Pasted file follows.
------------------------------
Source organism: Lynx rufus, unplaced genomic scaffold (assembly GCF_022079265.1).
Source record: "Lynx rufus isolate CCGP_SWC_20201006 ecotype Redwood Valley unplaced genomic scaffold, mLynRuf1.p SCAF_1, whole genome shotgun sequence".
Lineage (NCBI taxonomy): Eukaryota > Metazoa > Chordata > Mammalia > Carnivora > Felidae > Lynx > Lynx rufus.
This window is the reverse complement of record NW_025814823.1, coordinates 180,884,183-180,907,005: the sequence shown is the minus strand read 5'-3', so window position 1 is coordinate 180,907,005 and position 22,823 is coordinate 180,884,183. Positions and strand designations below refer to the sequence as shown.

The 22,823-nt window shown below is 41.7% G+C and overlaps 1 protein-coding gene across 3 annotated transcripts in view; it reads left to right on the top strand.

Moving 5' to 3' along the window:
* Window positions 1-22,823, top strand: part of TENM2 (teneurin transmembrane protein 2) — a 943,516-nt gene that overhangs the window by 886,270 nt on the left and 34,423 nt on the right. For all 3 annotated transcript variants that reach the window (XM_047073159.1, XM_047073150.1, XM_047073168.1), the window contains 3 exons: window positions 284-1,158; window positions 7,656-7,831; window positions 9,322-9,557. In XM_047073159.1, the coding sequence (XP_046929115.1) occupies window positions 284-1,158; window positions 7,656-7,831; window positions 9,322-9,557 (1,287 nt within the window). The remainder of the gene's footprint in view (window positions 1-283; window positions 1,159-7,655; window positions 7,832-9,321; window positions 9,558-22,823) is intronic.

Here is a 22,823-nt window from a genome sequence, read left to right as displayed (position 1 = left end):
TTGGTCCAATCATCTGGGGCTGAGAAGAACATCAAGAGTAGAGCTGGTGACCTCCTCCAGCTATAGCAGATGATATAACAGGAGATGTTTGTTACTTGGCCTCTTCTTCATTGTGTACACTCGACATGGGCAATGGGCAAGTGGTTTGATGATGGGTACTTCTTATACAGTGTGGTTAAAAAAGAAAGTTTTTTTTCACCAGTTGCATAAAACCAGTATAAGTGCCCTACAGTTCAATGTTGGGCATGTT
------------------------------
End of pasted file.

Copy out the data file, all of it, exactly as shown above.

Source organism: Lynx rufus, unplaced genomic scaffold (assembly GCF_022079265.1).
Source record: "Lynx rufus isolate CCGP_SWC_20201006 ecotype Redwood Valley unplaced genomic scaffold, mLynRuf1.p SCAF_1, whole genome shotgun sequence".
Lineage (NCBI taxonomy): Eukaryota > Metazoa > Chordata > Mammalia > Carnivora > Felidae > Lynx > Lynx rufus.
This window is the reverse complement of record NW_025814823.1, coordinates 180,884,183-180,907,005: the sequence shown is the minus strand read 5'-3', so window position 1 is coordinate 180,907,005 and position 22,823 is coordinate 180,884,183. Positions and strand designations below refer to the sequence as shown.

The 22,823-nt window shown below is 41.7% G+C and overlaps 1 protein-coding gene across 3 annotated transcripts in view; it reads left to right on the top strand.

Moving 5' to 3' along the window:
* Window positions 1-22,823, top strand: part of TENM2 (teneurin transmembrane protein 2) — a 943,516-nt gene that overhangs the window by 886,270 nt on the left and 34,423 nt on the right. For all 3 annotated transcript variants that reach the window (XM_047073159.1, XM_047073150.1, XM_047073168.1), the window contains 3 exons: window positions 284-1,158; window positions 7,656-7,831; window positions 9,322-9,557. In XM_047073159.1, the coding sequence (XP_046929115.1) occupies window positions 284-1,158; window positions 7,656-7,831; window positions 9,322-9,557 (1,287 nt within the window). The remainder of the gene's footprint in view (window positions 1-283; window positions 1,159-7,655; window positions 7,832-9,321; window positions 9,558-22,823) is intronic.

Here is a 22,823-nt window from a genome sequence, read left to right as displayed (position 1 = left end):
TTGGTCCAATCATCTGGGGCTGAGAAGAACATCAAGAGTAGAGCTGGTGACCTCCTCCAGCTATAGCAGATGATATAACAGGAGATGTTTGTTACTTGGCCTCTTCTTCATTGTGTACACTCGACATGGGCAATGGGCAAGTGGTTTGATGATGGGTACTTCTTATACAGTGTGGTTAAAAAAGAAAGTTTTTTTTCACCAGTTGCATAAAACCAGTATAAGTGCCCTACAGTTCAATGTTGGGCATGTT